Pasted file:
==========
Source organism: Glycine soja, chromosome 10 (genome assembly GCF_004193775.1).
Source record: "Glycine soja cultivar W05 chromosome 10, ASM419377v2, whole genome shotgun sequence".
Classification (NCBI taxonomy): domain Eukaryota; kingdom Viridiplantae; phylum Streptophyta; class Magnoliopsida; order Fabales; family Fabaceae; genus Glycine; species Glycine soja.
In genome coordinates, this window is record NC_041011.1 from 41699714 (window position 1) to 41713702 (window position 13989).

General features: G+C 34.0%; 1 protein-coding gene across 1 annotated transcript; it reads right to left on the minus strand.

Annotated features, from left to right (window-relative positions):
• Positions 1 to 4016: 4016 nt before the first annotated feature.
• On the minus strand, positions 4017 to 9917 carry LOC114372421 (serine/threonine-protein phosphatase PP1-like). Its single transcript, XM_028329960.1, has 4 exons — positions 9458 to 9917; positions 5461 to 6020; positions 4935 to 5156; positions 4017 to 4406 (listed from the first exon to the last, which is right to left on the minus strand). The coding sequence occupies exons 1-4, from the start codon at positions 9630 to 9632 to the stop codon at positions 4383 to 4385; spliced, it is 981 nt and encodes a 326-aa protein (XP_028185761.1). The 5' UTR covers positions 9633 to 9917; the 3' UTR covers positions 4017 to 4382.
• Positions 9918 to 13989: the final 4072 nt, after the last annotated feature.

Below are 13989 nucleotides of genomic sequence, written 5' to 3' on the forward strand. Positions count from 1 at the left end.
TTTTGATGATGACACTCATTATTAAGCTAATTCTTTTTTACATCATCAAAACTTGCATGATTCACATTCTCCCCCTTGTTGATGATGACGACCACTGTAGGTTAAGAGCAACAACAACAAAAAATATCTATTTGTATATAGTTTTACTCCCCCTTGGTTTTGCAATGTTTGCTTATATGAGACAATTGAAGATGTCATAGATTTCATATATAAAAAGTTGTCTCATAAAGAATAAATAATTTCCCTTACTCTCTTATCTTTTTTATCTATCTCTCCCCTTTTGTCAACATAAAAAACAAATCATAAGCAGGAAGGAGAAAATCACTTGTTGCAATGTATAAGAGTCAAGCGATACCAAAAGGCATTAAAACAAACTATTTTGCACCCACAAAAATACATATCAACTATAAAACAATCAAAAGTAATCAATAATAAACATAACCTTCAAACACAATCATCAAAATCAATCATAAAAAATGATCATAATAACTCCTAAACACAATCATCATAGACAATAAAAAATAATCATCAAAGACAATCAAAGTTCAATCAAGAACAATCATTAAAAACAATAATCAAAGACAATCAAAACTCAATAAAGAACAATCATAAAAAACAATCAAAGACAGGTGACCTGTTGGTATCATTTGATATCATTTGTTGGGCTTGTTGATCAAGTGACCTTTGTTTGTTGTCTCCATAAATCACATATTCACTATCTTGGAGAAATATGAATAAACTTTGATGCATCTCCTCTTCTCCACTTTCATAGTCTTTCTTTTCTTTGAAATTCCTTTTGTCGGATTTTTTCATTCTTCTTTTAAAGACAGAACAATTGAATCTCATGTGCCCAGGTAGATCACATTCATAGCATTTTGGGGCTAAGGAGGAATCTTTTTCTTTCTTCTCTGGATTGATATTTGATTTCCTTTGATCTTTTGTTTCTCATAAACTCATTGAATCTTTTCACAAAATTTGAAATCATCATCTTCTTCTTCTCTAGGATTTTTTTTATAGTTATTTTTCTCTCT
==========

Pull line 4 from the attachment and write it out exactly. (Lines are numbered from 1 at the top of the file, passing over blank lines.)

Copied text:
In genome coordinates, this window is record NC_041011.1 from 41699714 (window position 1) to 41713702 (window position 13989).